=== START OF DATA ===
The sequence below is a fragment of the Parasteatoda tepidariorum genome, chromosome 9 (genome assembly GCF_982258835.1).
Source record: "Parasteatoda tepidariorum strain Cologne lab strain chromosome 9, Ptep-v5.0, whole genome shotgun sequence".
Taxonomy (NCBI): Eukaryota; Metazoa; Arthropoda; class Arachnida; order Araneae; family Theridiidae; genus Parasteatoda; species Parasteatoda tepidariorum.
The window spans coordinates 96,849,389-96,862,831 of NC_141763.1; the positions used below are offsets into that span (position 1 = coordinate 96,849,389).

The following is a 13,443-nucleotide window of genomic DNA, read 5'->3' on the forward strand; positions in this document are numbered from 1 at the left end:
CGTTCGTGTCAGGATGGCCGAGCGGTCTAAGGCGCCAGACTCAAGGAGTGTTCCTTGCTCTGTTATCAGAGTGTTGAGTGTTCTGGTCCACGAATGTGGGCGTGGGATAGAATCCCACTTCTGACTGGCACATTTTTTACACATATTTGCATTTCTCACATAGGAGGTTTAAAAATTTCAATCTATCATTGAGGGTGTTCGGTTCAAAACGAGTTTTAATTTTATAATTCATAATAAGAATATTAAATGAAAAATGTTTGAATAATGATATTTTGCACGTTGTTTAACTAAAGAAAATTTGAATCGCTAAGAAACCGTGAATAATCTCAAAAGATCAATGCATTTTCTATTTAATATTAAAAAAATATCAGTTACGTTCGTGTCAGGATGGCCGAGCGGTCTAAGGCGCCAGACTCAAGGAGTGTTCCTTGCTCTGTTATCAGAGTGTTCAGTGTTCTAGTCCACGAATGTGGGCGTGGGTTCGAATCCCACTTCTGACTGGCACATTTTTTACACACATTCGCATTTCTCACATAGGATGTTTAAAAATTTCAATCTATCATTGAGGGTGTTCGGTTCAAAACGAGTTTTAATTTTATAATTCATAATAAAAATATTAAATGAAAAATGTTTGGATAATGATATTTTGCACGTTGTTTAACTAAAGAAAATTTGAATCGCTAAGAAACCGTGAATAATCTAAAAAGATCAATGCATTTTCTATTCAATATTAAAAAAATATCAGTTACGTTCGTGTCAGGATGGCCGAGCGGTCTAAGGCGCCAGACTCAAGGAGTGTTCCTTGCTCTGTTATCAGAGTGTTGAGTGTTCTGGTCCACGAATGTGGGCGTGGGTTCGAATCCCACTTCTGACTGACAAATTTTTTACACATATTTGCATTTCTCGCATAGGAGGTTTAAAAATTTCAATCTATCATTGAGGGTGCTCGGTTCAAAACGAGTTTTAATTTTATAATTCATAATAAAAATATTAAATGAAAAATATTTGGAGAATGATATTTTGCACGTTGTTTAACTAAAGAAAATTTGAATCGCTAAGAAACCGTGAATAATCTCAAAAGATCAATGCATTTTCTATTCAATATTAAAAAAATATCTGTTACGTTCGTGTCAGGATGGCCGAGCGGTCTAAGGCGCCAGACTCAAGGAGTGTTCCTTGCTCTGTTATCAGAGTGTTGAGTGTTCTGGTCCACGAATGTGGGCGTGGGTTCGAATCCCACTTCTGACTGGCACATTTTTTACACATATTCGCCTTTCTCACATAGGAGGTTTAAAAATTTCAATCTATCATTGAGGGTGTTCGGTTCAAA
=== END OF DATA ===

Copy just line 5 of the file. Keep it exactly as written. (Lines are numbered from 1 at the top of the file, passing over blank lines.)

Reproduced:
The following is a 13,443-nucleotide window of genomic DNA, read 5'->3' on the forward strand; positions in this document are numbered from 1 at the left end: